To be honest, the only thing I've really known about this book is the first line, which is probably the most famous opening line in history. But with it surfacing to one of the top positions in several 100 Must Read book lists, there's surely more to it than just the first line!
Here's what one reviewer has to say...
...With one of the most famous opening sentences in history, A Tale of Two Cities ranks among the novelist's finest, anatomising the conflict between democratic and aristocratic principles during the French revolution.
An "intensely cold mist" covers the land "like an evil spirit". After 18 years as a political prisoner, Doctor Manette is released and reunited with his daughter, the beguiling Lucie, who captivates the affections of two suitors, an aristocratic Frenchman named Darnay and the English lawyer Carton. This tale of two cities (London and Paris) is also a tale of three lovers, with a plot-twist of self-sacrifice inspired by Wilkie Collins's play The Frozen Deep, in which Dickens acted.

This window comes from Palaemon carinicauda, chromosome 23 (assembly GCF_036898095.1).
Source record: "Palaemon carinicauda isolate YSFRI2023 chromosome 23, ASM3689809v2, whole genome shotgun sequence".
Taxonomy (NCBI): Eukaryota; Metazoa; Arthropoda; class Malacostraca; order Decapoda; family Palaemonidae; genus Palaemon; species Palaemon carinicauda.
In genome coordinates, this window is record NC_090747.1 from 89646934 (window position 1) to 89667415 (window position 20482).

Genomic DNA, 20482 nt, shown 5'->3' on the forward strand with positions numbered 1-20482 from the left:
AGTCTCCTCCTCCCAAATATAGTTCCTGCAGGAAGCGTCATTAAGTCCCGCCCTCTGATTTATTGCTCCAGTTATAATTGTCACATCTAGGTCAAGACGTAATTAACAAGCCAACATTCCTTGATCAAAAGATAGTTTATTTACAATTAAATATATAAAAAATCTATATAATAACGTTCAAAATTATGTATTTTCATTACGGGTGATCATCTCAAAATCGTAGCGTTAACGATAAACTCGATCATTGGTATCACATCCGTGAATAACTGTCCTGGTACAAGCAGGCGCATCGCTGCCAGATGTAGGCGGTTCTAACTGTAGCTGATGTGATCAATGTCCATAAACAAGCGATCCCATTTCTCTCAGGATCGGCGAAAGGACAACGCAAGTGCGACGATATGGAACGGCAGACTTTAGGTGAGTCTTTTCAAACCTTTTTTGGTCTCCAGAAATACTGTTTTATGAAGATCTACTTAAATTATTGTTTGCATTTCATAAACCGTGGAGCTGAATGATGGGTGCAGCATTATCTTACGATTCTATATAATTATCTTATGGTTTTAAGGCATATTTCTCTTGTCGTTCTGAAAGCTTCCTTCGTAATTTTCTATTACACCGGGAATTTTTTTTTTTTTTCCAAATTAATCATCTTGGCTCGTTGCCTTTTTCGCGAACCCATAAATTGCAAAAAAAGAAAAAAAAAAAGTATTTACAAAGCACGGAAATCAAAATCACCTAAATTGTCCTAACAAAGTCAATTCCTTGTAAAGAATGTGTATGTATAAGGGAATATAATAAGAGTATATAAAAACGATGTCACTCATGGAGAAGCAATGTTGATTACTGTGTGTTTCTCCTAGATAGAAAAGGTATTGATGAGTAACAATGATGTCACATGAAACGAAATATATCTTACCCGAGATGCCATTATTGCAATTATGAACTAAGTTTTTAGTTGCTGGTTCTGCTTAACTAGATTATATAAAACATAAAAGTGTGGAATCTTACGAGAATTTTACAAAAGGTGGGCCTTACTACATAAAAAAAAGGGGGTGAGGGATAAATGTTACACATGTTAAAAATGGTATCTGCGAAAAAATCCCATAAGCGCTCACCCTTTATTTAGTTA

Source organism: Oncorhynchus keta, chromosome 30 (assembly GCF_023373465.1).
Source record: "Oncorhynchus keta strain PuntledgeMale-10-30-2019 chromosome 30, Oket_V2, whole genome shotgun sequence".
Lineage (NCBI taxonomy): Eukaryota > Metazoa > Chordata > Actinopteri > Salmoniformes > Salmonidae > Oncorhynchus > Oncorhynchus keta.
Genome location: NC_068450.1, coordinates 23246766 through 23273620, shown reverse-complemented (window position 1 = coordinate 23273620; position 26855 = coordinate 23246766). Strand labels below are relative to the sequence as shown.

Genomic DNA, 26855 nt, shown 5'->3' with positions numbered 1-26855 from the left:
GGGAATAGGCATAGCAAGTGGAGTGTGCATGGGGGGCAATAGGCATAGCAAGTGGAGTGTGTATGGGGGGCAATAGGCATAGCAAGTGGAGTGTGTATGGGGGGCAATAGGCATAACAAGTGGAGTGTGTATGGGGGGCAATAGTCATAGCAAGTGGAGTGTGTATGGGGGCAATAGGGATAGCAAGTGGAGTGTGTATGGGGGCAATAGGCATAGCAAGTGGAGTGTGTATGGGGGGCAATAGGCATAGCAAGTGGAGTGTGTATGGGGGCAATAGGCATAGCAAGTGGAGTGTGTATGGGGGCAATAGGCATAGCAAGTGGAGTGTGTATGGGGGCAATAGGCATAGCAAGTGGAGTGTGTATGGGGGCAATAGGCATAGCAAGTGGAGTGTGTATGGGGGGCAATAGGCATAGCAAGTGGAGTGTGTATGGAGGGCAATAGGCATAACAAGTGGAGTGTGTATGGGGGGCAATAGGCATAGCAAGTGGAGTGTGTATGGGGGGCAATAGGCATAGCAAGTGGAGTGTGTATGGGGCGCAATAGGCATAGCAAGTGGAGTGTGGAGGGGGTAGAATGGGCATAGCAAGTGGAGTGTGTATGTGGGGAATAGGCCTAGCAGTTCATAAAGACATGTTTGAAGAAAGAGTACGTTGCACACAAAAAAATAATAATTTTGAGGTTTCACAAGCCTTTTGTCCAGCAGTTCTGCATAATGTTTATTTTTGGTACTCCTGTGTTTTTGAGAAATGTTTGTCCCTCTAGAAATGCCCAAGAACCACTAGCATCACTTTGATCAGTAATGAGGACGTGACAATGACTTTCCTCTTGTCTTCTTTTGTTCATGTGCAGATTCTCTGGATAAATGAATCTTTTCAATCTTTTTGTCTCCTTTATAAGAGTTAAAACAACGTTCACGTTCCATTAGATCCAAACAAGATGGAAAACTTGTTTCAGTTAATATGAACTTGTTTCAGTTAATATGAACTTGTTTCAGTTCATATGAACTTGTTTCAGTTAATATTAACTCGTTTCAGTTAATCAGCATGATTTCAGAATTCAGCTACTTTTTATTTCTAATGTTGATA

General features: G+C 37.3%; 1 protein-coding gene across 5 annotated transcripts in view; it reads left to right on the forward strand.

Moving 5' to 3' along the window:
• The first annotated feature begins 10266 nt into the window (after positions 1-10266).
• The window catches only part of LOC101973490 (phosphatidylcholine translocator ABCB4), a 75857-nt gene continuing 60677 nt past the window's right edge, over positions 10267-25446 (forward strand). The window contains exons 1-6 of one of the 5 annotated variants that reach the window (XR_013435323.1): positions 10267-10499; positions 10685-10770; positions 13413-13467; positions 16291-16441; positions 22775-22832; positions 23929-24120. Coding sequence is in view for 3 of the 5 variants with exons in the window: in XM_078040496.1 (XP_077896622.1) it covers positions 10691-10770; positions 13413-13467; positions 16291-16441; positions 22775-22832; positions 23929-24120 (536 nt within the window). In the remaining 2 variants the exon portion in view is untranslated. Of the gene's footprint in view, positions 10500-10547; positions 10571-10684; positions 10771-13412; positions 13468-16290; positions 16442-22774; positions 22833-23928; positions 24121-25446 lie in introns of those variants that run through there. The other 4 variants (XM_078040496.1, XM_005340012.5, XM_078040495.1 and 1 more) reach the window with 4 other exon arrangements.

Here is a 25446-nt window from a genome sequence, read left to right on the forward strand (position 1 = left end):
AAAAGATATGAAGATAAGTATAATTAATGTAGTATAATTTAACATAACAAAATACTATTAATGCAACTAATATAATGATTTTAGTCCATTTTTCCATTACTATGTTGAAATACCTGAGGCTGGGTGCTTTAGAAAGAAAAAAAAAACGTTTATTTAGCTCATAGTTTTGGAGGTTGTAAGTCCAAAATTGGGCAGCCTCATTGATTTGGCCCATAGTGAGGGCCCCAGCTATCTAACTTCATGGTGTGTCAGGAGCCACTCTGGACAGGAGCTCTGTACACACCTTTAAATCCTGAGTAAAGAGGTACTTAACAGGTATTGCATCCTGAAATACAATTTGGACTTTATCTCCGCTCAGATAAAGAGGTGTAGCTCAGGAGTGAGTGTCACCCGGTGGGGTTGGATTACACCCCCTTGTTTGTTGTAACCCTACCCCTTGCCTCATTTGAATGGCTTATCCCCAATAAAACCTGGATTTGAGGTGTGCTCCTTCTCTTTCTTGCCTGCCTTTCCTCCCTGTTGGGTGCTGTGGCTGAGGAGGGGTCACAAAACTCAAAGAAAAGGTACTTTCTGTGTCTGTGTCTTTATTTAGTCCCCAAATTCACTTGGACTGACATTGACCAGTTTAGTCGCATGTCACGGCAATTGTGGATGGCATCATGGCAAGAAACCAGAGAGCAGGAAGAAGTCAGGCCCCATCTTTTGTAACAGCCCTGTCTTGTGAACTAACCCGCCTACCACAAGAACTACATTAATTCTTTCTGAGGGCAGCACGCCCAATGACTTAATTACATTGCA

Epic in historical scale, it is also an intimate book, showing how the personal and political intermingle and what the causes and effects of violence are, including the struggle to retain one's sanity under systemic abuse. Dickens focuses throughout on two sets of relationships: between father and daughter, and between subject and state. Those facing the guillotine do not hope to gain the "pity of the people", but it is a measure of Dickens's skill that he makes us feel sympathy towards them.
This taut, atmospheric novel initially appeared as weekly instalments in 1859. Its insights remain relevant: "Crush humanity out of shape once more, under similar hammers, and it will twist itself into the same tortured forms. Sow the same seed of rapacious licence and oppression ever again, and it will surely yield the same fruit according to its kind".
New to the Hungry Hundred Book Club? Here's what you need to know:
1. Read the book (If you don't manage to finish it by the meetup date, don't worry. As long as you're not going to be too disappointed by spoilers, you're still welcome to join.)
2. Come to the meeting, always on the last Sunday of every month
3. Be prepared to order food/drink at the venue (where ever that may be) to show our appreciation for letting us use their space
4. Discuss! It's a casual conversation, so don't be afraid to ask questions and let us know what you think.
If this book inspires a creative element in you, please write a piece for the Creative Component of our book club. It can be about anything that has something to do with the book or the discussion. It might get you a free book! Check our facebook page or send me a message for more information.